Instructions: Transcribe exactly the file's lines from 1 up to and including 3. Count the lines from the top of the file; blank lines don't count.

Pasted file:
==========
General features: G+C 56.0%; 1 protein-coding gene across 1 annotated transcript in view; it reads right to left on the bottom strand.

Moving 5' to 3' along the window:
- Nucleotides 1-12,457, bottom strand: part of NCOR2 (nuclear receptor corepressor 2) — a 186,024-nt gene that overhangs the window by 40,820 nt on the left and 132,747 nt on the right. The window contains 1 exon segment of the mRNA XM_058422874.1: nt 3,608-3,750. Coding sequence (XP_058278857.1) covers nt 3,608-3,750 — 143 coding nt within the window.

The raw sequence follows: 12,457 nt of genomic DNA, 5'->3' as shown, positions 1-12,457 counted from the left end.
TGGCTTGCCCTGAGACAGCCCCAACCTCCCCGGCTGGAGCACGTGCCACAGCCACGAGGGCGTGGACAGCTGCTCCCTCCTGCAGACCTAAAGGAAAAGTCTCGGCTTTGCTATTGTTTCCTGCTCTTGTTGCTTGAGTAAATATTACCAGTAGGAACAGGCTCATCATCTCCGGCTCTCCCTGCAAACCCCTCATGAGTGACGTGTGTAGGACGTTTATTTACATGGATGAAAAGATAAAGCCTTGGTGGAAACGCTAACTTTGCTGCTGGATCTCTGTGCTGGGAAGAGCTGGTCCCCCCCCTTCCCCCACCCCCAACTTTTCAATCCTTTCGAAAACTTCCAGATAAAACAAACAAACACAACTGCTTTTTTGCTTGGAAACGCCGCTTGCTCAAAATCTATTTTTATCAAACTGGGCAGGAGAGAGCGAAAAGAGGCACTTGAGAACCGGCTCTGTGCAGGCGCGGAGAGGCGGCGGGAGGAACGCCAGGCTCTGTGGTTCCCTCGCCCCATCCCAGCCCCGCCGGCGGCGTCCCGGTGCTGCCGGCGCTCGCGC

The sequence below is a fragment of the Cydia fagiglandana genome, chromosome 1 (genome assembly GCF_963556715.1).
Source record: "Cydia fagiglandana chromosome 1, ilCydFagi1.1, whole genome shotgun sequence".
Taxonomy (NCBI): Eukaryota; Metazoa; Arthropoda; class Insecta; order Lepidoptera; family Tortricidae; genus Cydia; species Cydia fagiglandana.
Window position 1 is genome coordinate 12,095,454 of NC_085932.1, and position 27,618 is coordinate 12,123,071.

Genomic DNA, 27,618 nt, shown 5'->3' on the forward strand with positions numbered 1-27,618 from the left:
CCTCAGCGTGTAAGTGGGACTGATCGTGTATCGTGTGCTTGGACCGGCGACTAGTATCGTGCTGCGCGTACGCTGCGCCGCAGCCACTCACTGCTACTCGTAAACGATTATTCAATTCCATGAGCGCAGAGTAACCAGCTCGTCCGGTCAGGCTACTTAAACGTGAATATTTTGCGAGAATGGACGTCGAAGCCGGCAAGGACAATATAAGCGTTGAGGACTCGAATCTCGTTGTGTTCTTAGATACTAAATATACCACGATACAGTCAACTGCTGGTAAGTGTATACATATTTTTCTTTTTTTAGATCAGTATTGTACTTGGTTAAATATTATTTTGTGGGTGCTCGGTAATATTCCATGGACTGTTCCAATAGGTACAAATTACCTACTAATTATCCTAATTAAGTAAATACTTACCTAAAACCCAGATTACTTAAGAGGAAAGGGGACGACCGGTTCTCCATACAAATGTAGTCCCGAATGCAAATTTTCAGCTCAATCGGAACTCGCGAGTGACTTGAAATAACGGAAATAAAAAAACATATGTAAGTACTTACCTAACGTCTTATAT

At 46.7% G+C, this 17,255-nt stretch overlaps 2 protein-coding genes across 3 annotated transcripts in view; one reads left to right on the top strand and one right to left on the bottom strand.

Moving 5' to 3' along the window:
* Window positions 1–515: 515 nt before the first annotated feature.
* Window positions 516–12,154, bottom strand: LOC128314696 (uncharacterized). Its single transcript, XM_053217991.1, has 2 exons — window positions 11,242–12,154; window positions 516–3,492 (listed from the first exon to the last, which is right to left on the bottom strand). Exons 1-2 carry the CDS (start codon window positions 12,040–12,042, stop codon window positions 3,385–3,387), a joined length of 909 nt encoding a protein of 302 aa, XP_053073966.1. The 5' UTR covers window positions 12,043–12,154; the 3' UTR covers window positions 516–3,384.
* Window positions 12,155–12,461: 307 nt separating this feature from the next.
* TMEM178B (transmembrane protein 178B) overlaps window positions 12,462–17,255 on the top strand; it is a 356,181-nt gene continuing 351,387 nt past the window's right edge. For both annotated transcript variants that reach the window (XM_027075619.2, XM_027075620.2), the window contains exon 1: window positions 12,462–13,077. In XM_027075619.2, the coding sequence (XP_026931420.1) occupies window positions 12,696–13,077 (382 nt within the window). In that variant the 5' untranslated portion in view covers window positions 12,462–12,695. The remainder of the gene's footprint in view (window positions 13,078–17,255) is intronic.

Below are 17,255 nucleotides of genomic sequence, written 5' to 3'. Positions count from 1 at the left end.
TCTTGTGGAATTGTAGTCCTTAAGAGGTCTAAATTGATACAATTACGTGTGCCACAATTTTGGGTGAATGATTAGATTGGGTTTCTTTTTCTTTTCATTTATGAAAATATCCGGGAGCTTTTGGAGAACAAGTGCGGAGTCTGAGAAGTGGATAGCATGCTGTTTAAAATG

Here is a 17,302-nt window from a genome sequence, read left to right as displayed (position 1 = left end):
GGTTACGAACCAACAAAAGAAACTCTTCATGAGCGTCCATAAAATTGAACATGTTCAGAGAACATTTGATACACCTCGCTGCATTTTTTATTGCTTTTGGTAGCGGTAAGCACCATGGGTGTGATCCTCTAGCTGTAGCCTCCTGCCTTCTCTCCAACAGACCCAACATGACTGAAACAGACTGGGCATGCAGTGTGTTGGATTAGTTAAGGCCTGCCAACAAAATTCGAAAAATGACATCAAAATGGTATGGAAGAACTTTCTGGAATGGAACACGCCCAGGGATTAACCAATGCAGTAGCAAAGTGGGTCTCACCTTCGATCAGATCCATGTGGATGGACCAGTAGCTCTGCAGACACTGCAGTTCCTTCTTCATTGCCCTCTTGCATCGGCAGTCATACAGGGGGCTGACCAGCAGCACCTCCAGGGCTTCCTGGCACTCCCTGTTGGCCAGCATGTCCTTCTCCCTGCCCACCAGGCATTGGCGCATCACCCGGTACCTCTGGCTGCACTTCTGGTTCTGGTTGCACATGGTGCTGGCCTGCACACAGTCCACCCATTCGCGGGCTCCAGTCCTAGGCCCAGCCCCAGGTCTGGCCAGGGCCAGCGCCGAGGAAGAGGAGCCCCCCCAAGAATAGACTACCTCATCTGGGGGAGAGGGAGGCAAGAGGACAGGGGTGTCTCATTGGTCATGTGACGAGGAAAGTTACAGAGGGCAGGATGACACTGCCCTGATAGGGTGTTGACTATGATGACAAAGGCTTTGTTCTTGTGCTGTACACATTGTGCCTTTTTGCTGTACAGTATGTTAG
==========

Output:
General features: G+C 56.0%; 1 protein-coding gene across 1 annotated transcript in view; it reads right to left on the bottom strand.

Moving 5' to 3' along the window:
- Nucleotides 1-12,457, bottom strand: part of NCOR2 (nuclear receptor corepressor 2) — a 186,024-nt gene that overhangs the window by 40,820 nt on the left and 132,747 nt on the right. The window contains 1 exon segment of the mRNA XM_058422874.1: nt 3,608-3,750. Coding sequence (XP_058278857.1) covers nt 3,608-3,750 — 143 coding nt within the window.